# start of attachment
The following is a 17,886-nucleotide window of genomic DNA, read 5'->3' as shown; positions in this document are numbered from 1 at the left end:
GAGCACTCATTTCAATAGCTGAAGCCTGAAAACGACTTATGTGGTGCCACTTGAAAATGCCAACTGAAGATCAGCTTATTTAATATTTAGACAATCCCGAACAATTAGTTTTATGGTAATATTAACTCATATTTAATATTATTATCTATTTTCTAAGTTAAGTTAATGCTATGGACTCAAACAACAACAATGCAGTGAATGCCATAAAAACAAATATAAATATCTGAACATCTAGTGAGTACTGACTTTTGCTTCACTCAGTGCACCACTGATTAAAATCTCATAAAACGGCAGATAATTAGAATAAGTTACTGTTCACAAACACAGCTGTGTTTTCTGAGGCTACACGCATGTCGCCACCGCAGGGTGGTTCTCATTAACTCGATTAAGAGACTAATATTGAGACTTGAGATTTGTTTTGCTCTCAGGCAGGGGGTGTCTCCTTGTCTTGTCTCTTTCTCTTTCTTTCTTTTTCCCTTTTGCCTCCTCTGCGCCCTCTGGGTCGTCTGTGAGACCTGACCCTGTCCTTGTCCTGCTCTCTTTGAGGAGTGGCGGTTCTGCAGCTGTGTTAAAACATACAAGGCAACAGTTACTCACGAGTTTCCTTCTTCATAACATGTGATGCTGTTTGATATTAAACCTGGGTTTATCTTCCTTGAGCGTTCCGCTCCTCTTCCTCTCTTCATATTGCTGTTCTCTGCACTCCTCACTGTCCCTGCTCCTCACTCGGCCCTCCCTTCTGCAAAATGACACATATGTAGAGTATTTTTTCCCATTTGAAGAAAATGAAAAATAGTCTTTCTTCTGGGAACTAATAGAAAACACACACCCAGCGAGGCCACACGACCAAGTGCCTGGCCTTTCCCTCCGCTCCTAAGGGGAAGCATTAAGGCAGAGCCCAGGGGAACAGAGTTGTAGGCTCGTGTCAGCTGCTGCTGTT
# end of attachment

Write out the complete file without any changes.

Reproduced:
The following is a 17,886-nucleotide window of genomic DNA, read 5'->3' as shown; positions in this document are numbered from 1 at the left end:
GAGCACTCATTTCAATAGCTGAAGCCTGAAAACGACTTATGTGGTGCCACTTGAAAATGCCAACTGAAGATCAGCTTATTTAATATTTAGACAATCCCGAACAATTAGTTTTATGGTAATATTAACTCATATTTAATATTATTATCTATTTTCTAAGTTAAGTTAATGCTATGGACTCAAACAACAACAATGCAGTGAATGCCATAAAAACAAATATAAATATCTGAACATCTAGTGAGTACTGACTTTTGCTTCACTCAGTGCACCACTGATTAAAATCTCATAAAACGGCAGATAATTAGAATAAGTTACTGTTCACAAACACAGCTGTGTTTTCTGAGGCTACACGCATGTCGCCACCGCAGGGTGGTTCTCATTAACTCGATTAAGAGACTAATATTGAGACTTGAGATTTGTTTTGCTCTCAGGCAGGGGGTGTCTCCTTGTCTTGTCTCTTTCTCTTTCTTTCTTTTTCCCTTTTGCCTCCTCTGCGCCCTCTGGGTCGTCTGTGAGACCTGACCCTGTCCTTGTCCTGCTCTCTTTGAGGAGTGGCGGTTCTGCAGCTGTGTTAAAACATACAAGGCAACAGTTACTCACGAGTTTCCTTCTTCATAACATGTGATGCTGTTTGATATTAAACCTGGGTTTATCTTCCTTGAGCGTTCCGCTCCTCTTCCTCTCTTCATATTGCTGTTCTCTGCACTCCTCACTGTCCCTGCTCCTCACTCGGCCCTCCCTTCTGCAAAATGACACATATGTAGAGTATTTTTTCCCATTTGAAGAAAATGAAAAATAGTCTTTCTTCTGGGAACTAATAGAAAACACACACCCAGCGAGGCCACACGACCAAGTGCCTGGCCTTTCCCTCCGCTCCTAAGGGGAAGCATTAAGGCAGAGCCCAGGGGAACAGAGTTGTAGGCTCGTGTCAGCTGCTGCTGTT